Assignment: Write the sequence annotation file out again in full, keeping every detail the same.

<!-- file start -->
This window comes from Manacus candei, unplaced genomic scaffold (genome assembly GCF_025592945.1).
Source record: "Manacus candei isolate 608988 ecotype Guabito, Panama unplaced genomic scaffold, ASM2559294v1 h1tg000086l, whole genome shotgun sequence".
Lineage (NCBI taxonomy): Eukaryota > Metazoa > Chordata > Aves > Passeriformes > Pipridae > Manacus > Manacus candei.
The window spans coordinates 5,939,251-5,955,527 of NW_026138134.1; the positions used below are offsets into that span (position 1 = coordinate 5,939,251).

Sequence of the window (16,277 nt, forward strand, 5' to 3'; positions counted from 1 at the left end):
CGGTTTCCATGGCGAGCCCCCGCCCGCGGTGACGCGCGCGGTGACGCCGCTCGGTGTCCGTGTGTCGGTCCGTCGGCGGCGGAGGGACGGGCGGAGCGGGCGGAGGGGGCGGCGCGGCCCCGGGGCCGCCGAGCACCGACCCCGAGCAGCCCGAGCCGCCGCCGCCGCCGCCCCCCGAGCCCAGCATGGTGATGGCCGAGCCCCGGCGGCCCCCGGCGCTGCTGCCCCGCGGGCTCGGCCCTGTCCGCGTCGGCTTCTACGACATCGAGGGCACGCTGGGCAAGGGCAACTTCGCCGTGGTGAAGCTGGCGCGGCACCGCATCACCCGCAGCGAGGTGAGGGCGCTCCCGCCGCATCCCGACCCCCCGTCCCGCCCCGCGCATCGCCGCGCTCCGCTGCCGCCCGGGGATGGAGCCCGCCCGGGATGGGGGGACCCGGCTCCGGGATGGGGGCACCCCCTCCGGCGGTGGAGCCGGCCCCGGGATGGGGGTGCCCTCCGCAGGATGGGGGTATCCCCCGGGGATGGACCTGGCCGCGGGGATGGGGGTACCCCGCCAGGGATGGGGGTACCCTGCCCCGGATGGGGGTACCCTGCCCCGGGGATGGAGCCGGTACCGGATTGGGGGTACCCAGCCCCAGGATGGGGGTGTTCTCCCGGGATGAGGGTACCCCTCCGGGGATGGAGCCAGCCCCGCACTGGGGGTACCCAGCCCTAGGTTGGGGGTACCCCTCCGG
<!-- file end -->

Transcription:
This window comes from Manacus candei, unplaced genomic scaffold (genome assembly GCF_025592945.1).
Source record: "Manacus candei isolate 608988 ecotype Guabito, Panama unplaced genomic scaffold, ASM2559294v1 h1tg000086l, whole genome shotgun sequence".
Lineage (NCBI taxonomy): Eukaryota > Metazoa > Chordata > Aves > Passeriformes > Pipridae > Manacus > Manacus candei.
The window spans coordinates 5,939,251-5,955,527 of NW_026138134.1; the positions used below are offsets into that span (position 1 = coordinate 5,939,251).

Sequence of the window (16,277 nt, forward strand, 5' to 3'; positions counted from 1 at the left end):
CGGTTTCCATGGCGAGCCCCCGCCCGCGGTGACGCGCGCGGTGACGCCGCTCGGTGTCCGTGTGTCGGTCCGTCGGCGGCGGAGGGACGGGCGGAGCGGGCGGAGGGGGCGGCGCGGCCCCGGGGCCGCCGAGCACCGACCCCGAGCAGCCCGAGCCGCCGCCGCCGCCGCCCCCCGAGCCCAGCATGGTGATGGCCGAGCCCCGGCGGCCCCCGGCGCTGCTGCCCCGCGGGCTCGGCCCTGTCCGCGTCGGCTTCTACGACATCGAGGGCACGCTGGGCAAGGGCAACTTCGCCGTGGTGAAGCTGGCGCGGCACCGCATCACCCGCAGCGAGGTGAGGGCGCTCCCGCCGCATCCCGACCCCCCGTCCCGCCCCGCGCATCGCCGCGCTCCGCTGCCGCCCGGGGATGGAGCCCGCCCGGGATGGGGGGACCCGGCTCCGGGATGGGGGCACCCCCTCCGGCGGTGGAGCCGGCCCCGGGATGGGGGTGCCCTCCGCAGGATGGGGGTATCCCCCGGGGATGGACCTGGCCGCGGGGATGGGGGTACCCCGCCAGGGATGGGGGTACCCTGCCCCGGATGGGGGTACCCTGCCCCGGGGATGGAGCCGGTACCGGATTGGGGGTACCCAGCCCCAGGATGGGGGTGTTCTCCCGGGATGAGGGTACCCCTCCGGGGATGGAGCCAGCCCCGCACTGGGGGTACCCAGCCCTAGGTTGGGGGTACCCCTCCGG